This is an example where 3rd party automation tools have greater flexibility.  I suspect the person has entered annual income when asked for monthly, or something like that.  I set a max on income for exactly this reason.

On the other hand, LC does verify higher stated incomes more frequently than lower incomes, so they probably catch some of these.  Did this loan issue, or is it still in work?

gottodo1

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Re: Automated investing concern
« Reply #3 on: October 10, 2014, 05:22:30 PM »
Looks like 77 other idiots had automated investing schemes that didn't catch this, it's under review. Borrower Member Loan 31286466

333 a piece for the average piece of this puzzle... atleast I only purchased $25.

Rob L

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Re: Automated investing concern
« Reply #4 on: October 10, 2014, 06:53:35 PM »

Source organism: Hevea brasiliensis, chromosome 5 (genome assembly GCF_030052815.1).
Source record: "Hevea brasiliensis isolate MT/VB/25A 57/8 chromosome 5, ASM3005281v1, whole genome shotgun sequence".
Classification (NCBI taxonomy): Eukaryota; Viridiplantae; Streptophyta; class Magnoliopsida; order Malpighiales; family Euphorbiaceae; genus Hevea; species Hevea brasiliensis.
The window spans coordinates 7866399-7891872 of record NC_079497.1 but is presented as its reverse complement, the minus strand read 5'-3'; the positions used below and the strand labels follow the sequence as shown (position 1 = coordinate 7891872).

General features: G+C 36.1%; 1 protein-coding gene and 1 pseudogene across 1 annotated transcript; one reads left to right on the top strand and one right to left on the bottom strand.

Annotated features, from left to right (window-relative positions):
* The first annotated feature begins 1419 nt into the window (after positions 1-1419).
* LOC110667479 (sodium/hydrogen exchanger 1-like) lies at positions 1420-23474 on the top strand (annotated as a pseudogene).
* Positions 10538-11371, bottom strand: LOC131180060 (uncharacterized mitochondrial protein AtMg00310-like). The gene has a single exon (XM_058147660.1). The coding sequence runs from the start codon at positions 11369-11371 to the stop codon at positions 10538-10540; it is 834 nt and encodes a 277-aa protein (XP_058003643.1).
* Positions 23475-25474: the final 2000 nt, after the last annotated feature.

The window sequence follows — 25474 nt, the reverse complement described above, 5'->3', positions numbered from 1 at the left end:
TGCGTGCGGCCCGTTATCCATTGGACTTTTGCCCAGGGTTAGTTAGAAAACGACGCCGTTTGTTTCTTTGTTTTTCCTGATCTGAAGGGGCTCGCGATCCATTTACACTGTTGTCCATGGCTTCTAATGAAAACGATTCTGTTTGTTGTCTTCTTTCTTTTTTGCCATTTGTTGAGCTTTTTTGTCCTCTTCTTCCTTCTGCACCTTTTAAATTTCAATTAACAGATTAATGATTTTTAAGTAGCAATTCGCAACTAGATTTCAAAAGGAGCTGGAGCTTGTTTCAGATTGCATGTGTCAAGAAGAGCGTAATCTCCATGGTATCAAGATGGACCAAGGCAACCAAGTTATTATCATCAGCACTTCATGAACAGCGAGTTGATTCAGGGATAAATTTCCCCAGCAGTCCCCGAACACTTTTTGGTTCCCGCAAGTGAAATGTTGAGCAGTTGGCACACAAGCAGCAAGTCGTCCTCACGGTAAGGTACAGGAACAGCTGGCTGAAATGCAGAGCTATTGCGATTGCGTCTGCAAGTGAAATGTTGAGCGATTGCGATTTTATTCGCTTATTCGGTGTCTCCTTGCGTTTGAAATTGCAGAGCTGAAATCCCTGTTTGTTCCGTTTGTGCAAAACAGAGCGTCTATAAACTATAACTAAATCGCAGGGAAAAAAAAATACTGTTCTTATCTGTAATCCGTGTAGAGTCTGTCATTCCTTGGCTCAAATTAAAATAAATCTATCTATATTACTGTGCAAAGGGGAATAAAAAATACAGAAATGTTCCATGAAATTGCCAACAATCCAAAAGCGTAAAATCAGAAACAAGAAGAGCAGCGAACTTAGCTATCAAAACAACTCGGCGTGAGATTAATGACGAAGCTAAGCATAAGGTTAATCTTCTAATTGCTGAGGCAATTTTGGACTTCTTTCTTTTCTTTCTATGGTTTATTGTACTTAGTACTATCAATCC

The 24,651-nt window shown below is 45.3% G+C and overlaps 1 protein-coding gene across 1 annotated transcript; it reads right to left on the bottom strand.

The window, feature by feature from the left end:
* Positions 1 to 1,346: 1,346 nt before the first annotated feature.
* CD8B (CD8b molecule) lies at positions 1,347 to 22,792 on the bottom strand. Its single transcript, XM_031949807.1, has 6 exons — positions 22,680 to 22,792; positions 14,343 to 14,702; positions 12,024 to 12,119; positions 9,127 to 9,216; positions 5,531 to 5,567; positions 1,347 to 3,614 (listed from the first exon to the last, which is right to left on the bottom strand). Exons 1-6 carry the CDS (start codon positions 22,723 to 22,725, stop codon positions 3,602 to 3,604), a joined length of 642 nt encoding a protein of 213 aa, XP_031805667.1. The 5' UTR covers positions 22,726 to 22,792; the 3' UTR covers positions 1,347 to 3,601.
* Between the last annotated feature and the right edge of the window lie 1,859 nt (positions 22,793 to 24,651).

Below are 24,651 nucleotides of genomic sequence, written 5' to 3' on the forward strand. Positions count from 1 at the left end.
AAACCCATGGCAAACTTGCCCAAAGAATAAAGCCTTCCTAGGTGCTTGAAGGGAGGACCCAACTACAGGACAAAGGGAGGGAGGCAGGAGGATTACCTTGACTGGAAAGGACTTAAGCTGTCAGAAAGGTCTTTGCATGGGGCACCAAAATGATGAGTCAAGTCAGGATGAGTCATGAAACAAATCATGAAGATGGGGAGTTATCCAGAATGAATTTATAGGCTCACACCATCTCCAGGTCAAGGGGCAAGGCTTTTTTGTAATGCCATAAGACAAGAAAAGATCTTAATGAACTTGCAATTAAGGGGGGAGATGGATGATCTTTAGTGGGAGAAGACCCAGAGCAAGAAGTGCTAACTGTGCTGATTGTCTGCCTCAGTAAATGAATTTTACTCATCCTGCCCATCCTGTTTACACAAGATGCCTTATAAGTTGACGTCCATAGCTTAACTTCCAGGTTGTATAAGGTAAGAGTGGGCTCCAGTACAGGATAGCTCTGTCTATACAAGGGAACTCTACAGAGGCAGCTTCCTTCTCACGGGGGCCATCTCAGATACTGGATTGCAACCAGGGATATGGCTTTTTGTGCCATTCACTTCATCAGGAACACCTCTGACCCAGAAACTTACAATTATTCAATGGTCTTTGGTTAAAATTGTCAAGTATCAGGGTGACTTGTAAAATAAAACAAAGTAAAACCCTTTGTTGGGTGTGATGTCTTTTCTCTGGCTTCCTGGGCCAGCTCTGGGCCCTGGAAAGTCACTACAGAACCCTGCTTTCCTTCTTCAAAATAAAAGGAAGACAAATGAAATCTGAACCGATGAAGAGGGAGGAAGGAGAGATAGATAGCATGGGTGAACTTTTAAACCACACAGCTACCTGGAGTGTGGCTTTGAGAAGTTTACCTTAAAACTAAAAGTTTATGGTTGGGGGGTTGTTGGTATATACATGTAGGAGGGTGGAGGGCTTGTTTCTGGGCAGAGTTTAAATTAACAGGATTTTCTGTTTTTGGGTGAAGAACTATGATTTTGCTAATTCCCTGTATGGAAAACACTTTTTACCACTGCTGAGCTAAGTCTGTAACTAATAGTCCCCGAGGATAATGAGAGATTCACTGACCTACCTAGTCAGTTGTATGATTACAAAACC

This is not the first time the exact problem has been discussed here.
My comment before, as now, is that basic computer science 101 teaches all user inputs must be validated.
Call it a reasonableness check, sanity check, etc.  Not to do so is irresponsible on LC's part. These are smart folks so they must be doing this; right?
Now if LC's front end asks "do you really mean $630,000 per year?" and the user answers yes, that's an entirely different matter.
Maybe the borrower means it. Plenty of folks make that per year and I haven't looked into the other numbers in the loan app for a cross check.

Dennis

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Re: Automated investing concern
« Reply #5 on: October 12, 2014, 02:55:48 AM »